Love in the Time of Civil War Rodrigue Jean

Love in the Time of Civil War Rodrigue Jean
9
This year's festival has seen a trifecta of masterworks from Quebec directors in Xavier Dolan's Mommy, Stéphane Lafleur's Tu dors Nicole and Love in the Time of Civil War by Rodrigue Jean. While the three films couldn't be any different in tone and approach, they are all hyper-focused on the lives of a small group of characters and the intense personal bonds they share, whether in the light comedic flourishes of Tu dors Nicole or the formal effectiveness of Mommy. Jean's Love in the Time of Civil War, a portrait of gay drug addicts living on the streets of Montreal, is easily the most gruelling of the trio, even compared to the emotional heartstring-tugging of Dolan's film. Jean's steady, documentary-esque approach coupled with raw, fearless performances from his ensemble produces a harrowing film that is one of the best of the festival and this year.

The film's success is in creating a landscape of exteriorities, settling into the margins and fringes of Montreal's urban landscape. The film's winter setting pushes its emphasis on the city's unseen spaces even further, as characters are forced to transform non-spaces like cars and the floors of drug dens into places to stay in between sessions of shooting up. The film barely contains a semblance of a narrative, instead providing glimpses of the day-to-day life of the characters as they hang out, buy and sell drugs and commit some petty crimes on the side to scrape by.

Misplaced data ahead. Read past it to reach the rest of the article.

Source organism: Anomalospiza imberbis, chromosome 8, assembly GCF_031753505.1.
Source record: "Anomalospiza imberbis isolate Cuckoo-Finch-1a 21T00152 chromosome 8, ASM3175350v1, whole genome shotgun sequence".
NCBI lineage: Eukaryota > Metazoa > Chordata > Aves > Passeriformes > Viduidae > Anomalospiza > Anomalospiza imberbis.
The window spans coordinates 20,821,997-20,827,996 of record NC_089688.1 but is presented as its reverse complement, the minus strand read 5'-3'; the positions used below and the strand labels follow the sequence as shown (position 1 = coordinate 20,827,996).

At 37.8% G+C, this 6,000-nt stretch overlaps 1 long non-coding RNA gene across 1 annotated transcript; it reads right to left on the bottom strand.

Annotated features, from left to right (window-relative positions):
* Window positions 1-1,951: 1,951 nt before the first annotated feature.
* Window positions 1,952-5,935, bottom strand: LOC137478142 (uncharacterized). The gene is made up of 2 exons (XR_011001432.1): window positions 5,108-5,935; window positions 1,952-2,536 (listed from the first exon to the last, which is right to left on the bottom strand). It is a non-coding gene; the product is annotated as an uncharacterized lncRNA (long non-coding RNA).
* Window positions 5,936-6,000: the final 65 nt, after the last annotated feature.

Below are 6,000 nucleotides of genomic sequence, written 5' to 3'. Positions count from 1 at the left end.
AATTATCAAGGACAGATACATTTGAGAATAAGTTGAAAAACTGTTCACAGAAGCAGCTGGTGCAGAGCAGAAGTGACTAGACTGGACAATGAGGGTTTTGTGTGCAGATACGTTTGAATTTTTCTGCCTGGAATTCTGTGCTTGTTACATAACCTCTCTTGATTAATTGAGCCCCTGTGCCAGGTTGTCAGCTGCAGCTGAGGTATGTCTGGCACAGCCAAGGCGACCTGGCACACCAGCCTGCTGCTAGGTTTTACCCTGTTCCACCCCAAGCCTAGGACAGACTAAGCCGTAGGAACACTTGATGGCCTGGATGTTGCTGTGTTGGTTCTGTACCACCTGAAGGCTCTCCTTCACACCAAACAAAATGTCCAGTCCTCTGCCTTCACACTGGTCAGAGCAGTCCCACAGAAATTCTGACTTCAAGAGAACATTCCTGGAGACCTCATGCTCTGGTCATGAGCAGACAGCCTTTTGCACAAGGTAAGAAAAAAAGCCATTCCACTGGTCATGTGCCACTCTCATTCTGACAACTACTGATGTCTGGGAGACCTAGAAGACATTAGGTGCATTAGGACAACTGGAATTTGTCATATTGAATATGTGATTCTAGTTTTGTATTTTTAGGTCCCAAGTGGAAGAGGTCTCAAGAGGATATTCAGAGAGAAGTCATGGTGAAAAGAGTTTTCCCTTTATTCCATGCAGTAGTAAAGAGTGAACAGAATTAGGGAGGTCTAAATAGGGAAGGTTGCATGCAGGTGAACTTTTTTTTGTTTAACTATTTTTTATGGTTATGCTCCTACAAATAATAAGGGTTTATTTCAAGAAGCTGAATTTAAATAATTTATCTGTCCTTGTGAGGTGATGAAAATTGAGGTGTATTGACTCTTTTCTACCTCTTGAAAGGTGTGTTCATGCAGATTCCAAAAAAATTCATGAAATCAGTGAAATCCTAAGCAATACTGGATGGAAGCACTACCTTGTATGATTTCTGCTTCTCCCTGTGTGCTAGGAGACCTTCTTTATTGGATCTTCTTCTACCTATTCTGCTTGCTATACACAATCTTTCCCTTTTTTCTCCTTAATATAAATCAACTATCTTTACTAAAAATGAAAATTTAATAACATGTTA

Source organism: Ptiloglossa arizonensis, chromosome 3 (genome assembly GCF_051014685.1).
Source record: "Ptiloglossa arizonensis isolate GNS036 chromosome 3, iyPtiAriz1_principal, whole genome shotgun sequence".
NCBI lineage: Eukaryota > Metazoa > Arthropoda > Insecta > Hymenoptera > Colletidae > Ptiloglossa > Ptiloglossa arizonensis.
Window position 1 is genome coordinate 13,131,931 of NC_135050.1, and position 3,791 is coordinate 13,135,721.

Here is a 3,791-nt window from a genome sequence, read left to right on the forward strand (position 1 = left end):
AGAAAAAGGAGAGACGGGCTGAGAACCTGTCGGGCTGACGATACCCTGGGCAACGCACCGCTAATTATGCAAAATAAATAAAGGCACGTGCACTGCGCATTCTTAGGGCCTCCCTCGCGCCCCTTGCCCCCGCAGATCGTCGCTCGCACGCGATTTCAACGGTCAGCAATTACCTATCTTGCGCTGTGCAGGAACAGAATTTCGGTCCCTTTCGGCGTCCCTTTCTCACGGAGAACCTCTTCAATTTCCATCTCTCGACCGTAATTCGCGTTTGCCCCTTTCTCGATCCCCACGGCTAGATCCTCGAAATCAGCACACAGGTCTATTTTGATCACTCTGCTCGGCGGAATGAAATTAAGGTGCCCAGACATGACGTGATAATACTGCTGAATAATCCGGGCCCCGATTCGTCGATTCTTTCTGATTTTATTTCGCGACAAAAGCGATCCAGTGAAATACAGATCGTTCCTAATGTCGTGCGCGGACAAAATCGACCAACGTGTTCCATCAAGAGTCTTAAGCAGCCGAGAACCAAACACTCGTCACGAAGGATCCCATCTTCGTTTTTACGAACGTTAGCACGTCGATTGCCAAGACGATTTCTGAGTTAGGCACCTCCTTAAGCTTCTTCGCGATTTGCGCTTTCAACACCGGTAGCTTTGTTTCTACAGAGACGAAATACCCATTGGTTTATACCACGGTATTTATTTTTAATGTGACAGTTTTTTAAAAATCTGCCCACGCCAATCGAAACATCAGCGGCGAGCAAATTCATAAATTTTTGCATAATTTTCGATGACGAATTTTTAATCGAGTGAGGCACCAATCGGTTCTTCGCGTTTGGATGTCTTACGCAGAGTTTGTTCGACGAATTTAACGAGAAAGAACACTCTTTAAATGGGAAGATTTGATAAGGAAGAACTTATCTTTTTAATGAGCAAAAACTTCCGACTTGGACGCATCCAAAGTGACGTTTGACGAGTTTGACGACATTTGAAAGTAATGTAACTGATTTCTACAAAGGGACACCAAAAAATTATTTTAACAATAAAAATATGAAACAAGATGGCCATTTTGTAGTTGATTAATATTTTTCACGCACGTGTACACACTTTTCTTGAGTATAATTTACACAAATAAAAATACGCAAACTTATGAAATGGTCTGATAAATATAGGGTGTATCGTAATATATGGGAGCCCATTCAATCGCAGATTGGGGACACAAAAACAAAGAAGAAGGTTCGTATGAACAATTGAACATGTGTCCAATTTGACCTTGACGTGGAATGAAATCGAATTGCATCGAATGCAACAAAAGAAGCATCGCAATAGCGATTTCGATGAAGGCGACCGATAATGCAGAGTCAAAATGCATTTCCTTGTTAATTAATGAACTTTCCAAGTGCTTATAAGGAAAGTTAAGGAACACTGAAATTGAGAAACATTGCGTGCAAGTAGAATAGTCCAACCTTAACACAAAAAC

The masterstroke of Jean's film is capturing the mundaneness of the addicted life, expressing both the act of getting high and the time in between the next fix as a monotonous, task-based process without any achievement in sight. This singular, unwavering tone is reminiscent of the films of Steve McQueen, in which every element is carefully composed in service of crafting a purely experiential immersion. Similar to McQueen's films, Love in the Time of Civil War is endlessly focused on the relationship between time and the human body, a dehumanizing process, as bodies are submitted to external oppressive governing systems (starvation, sex addiction and slavery in McQueen's films, drug addiction here).

Jean is careful not to draw out any overt or obvious politics from his characters, stripping them of backstory or conscious psychology in order to craft his in-the-moment narrative. The sex on display in the film doesn't provide any type of psychological insight to the desires of his characters, instead becoming part of the all-encompassing system of addiction, devoid of any sort of romantic connotations and used solely for financial gain. Rarely does a film pursue such a bleak outlook to its fullest extent. Love in the Time of Civil War deserves much praise for its commitment to being a purely experiential film, ever-focused on the present without much optimism for the future or nostalgia for the past. (Les Films du 3 Mars)